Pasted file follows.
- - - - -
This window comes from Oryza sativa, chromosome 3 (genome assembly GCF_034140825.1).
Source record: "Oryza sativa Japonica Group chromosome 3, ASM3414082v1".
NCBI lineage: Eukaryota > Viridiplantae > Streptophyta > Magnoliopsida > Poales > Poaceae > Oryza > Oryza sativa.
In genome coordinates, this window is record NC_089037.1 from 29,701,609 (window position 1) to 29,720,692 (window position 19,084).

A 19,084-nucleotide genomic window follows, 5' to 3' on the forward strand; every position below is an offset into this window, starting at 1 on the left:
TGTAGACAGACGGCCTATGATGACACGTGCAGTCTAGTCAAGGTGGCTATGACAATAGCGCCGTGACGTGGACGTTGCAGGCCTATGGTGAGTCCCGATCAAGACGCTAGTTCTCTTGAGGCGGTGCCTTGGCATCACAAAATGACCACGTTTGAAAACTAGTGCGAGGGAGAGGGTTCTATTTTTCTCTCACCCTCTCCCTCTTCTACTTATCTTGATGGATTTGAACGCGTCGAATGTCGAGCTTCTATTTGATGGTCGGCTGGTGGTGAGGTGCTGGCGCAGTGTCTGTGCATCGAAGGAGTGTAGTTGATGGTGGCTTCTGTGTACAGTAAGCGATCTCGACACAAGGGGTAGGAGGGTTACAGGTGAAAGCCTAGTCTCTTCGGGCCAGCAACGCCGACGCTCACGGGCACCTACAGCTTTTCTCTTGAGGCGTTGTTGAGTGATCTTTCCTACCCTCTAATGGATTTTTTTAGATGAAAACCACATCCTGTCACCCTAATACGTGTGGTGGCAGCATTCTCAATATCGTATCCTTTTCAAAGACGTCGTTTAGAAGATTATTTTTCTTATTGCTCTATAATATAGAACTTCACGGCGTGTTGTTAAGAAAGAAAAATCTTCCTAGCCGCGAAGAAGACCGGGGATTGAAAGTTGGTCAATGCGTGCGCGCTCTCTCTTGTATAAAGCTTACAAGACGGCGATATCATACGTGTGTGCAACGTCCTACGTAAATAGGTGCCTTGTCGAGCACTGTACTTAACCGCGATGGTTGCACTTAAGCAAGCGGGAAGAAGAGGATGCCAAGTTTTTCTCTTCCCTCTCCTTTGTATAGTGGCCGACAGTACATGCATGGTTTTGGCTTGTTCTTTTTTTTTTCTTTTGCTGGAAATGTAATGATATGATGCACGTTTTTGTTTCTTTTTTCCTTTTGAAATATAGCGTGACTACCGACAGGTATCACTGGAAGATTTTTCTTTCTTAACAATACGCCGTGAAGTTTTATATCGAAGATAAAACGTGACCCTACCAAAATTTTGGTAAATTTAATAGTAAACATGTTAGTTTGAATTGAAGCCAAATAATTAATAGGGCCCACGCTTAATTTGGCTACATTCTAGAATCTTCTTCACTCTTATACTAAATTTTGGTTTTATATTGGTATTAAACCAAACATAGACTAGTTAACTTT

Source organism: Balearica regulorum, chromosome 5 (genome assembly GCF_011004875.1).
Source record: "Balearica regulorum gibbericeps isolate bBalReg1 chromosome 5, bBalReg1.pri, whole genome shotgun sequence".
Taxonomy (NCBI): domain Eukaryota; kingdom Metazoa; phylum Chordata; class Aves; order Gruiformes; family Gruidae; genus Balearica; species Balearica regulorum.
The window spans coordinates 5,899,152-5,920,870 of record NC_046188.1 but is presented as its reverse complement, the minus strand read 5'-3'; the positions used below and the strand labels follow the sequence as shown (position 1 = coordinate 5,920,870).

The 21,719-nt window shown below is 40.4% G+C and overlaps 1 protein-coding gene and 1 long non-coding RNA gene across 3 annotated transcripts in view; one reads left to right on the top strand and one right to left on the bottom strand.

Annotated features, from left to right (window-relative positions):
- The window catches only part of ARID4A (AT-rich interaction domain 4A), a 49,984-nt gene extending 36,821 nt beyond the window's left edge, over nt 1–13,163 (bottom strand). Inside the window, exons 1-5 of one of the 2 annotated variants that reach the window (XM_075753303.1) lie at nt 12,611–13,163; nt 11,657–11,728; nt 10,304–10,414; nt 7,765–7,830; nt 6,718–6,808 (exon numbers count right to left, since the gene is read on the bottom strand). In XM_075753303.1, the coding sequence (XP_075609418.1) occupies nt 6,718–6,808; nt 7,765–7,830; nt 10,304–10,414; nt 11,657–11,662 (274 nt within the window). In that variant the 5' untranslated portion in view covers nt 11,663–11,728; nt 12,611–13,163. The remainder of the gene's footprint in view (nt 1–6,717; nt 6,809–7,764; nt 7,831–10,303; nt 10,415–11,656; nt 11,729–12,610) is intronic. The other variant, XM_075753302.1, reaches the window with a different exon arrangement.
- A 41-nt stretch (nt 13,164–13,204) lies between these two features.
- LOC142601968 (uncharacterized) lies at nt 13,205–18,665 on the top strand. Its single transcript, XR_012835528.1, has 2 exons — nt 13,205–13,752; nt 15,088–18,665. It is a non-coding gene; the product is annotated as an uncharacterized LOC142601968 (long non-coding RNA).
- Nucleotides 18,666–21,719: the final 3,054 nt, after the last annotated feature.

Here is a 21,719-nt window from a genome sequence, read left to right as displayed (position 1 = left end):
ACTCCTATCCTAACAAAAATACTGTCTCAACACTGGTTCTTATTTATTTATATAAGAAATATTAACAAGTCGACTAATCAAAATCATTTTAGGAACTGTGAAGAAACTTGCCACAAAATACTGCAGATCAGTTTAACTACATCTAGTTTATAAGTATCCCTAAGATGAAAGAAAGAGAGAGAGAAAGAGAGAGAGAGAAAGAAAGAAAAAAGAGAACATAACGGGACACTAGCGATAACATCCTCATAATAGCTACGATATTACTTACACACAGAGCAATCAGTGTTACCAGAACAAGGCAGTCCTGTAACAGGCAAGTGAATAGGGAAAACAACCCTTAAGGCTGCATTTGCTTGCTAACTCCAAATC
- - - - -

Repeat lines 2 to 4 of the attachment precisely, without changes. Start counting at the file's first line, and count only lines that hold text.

Source record: "Oryza sativa Japonica Group chromosome 3, ASM3414082v1".
NCBI lineage: Eukaryota > Viridiplantae > Streptophyta > Magnoliopsida > Poales > Poaceae > Oryza > Oryza sativa.
In genome coordinates, this window is record NC_089037.1 from 29,701,609 (window position 1) to 29,720,692 (window position 19,084).